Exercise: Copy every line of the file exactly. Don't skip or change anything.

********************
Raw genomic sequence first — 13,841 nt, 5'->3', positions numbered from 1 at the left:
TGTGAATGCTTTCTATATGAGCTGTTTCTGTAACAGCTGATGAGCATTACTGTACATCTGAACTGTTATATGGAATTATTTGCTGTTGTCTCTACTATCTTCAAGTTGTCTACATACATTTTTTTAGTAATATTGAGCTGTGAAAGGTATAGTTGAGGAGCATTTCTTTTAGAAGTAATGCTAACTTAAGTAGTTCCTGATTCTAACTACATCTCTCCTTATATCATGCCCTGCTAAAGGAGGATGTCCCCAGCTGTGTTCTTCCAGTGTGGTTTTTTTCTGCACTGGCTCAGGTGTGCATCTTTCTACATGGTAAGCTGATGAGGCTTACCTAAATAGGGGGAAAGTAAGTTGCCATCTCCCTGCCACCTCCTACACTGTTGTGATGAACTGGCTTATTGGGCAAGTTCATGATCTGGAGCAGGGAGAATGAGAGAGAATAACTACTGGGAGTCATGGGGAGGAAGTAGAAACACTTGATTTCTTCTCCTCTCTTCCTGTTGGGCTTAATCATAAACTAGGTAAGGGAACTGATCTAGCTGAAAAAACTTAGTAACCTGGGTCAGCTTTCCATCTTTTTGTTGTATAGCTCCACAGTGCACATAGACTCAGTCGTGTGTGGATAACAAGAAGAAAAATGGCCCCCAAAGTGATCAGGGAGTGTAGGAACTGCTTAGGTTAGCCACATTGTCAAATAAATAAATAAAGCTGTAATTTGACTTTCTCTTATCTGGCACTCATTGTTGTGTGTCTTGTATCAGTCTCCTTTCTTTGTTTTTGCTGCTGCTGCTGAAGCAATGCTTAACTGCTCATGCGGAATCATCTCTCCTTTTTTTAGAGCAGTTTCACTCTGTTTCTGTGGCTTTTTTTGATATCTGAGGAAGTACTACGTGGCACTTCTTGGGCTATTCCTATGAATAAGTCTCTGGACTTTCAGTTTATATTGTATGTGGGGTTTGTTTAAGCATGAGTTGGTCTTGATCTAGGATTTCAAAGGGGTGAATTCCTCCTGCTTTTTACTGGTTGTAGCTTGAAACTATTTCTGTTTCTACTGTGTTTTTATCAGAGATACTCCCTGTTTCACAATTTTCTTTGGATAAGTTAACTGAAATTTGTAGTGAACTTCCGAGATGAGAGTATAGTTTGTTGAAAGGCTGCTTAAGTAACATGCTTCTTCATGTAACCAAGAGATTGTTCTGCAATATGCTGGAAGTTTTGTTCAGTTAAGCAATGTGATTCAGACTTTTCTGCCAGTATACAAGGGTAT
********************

Raw genomic sequence first — 13,841 nt, 5'->3', positions numbered from 1 at the left:
TGTGAATGCTTTCTATATGAGCTGTTTCTGTAACAGCTGATGAGCATTACTGTACATCTGAACTGTTATATGGAATTATTTGCTGTTGTCTCTACTATCTTCAAGTTGTCTACATACATTTTTTTAGTAATATTGAGCTGTGAAAGGTATAGTTGAGGAGCATTTCTTTTAGAAGTAATGCTAACTTAAGTAGTTCCTGATTCTAACTACATCTCTCCTTATATCATGCCCTGCTAAAGGAGGATGTCCCCAGCTGTGTTCTTCCAGTGTGGTTTTTTTCTGCACTGGCTCAGGTGTGCATCTTTCTACATGGTAAGCTGATGAGGCTTACCTAAATAGGGGGAAAGTAAGTTGCCATCTCCCTGCCACCTCCTACACTGTTGTGATGAACTGGCTTATTGGGCAAGTTCATGATCTGGAGCAGGGAGAATGAGAGAGAATAACTACTGGGAGTCATGGGGAGGAAGTAGAAACACTTGATTTCTTCTCCTCTCTTCCTGTTGGGCTTAATCATAAACTAGGTAAGGGAACTGATCTAGCTGAAAAAACTTAGTAACCTGGGTCAGCTTTCCATCTTTTTGTTGTATAGCTCCACAGTGCACATAGACTCAGTCGTGTGTGGATAACAAGAAGAAAAATGGCCCCCAAAGTGATCAGGGAGTGTAGGAACTGCTTAGGTTAGCCACATTGTCAAATAAATAAATAAAGCTGTAATTTGACTTTCTCTTATCTGGCACTCATTGTTGTGTGTCTTGTATCAGTCTCCTTTCTTTGTTTTTGCTGCTGCTGCTGAAGCAATGCTTAACTGCTCATGCGGAATCATCTCTCCTTTTTTTAGAGCAGTTTCACTCTGTTTCTGTGGCTTTTTTTGATATCTGAGGAAGTACTACGTGGCACTTCTTGGGCTATTCCTATGAATAAGTCTCTGGACTTTCAGTTTATATTGTATGTGGGGTTTGTTTAAGCATGAGTTGGTCTTGATCTAGGATTTCAAAGGGGTGAATTCCTCCTGCTTTTTACTGGTTGTAGCTTGAAACTATTTCTGTTTCTACTGTGTTTTTATCAGAGATACTCCCTGTTTCACAATTTTCTTTGGATAAGTTAACTGAAATTTGTAGTGAACTTCCGAGATGAGAGTATAGTTTGTTGAAAGGCTGCTTAAGTAACATGCTTCTTCATGTAACCAAGAGATTGTTCTGCAATATGCTGGAAGTTTTGTTCAGTTAAGCAATGTGATTCAGACTTTTCTGCCAGTATACAAGGGTAT